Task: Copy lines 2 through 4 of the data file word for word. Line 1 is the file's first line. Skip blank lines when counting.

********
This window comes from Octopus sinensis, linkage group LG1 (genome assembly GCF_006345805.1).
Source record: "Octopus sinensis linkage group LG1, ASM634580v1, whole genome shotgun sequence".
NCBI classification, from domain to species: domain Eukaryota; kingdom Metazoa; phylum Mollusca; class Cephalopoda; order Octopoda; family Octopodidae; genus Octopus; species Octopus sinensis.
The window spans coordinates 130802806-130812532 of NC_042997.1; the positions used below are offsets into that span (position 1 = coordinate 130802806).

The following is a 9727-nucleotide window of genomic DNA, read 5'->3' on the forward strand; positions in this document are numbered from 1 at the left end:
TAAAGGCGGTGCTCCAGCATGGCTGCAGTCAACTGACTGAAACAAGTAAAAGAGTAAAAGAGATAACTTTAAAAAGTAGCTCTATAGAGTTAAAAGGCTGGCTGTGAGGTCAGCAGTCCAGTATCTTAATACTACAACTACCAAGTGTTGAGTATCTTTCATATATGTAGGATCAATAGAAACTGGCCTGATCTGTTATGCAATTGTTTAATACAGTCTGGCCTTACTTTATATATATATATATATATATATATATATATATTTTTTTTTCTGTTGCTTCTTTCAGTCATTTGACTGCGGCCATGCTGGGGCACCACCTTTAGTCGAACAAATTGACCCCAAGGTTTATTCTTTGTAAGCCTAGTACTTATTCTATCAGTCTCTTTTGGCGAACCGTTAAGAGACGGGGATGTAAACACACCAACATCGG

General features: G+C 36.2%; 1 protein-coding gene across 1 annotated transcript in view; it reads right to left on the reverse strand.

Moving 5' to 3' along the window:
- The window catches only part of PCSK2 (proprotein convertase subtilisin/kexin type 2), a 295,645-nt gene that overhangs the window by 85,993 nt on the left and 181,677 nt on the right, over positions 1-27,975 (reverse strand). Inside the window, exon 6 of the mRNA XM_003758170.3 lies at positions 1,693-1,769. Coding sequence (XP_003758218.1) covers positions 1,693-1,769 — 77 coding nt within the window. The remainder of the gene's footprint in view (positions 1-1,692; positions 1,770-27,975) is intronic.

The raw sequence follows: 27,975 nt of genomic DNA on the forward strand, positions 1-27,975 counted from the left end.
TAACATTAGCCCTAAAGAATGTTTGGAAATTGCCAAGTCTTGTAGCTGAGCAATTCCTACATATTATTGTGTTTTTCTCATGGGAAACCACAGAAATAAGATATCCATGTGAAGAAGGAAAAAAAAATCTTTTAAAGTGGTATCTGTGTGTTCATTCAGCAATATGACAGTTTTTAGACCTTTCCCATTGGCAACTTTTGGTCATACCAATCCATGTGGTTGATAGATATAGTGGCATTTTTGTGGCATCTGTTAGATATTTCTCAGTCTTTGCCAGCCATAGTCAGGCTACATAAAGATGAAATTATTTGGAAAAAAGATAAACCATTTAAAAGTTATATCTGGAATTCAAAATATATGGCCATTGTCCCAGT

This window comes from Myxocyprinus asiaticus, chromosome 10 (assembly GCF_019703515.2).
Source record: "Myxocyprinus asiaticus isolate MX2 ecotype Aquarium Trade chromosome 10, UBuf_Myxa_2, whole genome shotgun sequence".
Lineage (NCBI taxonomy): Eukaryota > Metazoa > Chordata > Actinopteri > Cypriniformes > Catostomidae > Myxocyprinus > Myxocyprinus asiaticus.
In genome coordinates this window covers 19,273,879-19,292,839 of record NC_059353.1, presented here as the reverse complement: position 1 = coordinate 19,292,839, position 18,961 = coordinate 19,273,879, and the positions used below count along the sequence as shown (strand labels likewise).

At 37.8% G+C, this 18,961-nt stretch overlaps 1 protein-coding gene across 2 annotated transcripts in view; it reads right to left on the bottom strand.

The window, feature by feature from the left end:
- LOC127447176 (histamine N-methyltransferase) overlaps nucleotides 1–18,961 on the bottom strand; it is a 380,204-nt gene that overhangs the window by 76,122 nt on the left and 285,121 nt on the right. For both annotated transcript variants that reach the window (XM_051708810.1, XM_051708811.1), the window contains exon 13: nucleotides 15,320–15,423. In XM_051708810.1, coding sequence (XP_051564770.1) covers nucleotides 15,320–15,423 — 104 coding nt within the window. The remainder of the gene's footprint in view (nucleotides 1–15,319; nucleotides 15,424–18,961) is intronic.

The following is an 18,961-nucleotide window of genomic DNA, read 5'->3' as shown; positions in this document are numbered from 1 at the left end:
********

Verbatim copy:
Source record: "Octopus sinensis linkage group LG1, ASM634580v1, whole genome shotgun sequence".
NCBI classification, from domain to species: domain Eukaryota; kingdom Metazoa; phylum Mollusca; class Cephalopoda; order Octopoda; family Octopodidae; genus Octopus; species Octopus sinensis.
The window spans coordinates 130802806-130812532 of NC_042997.1; the positions used below are offsets into that span (position 1 = coordinate 130802806).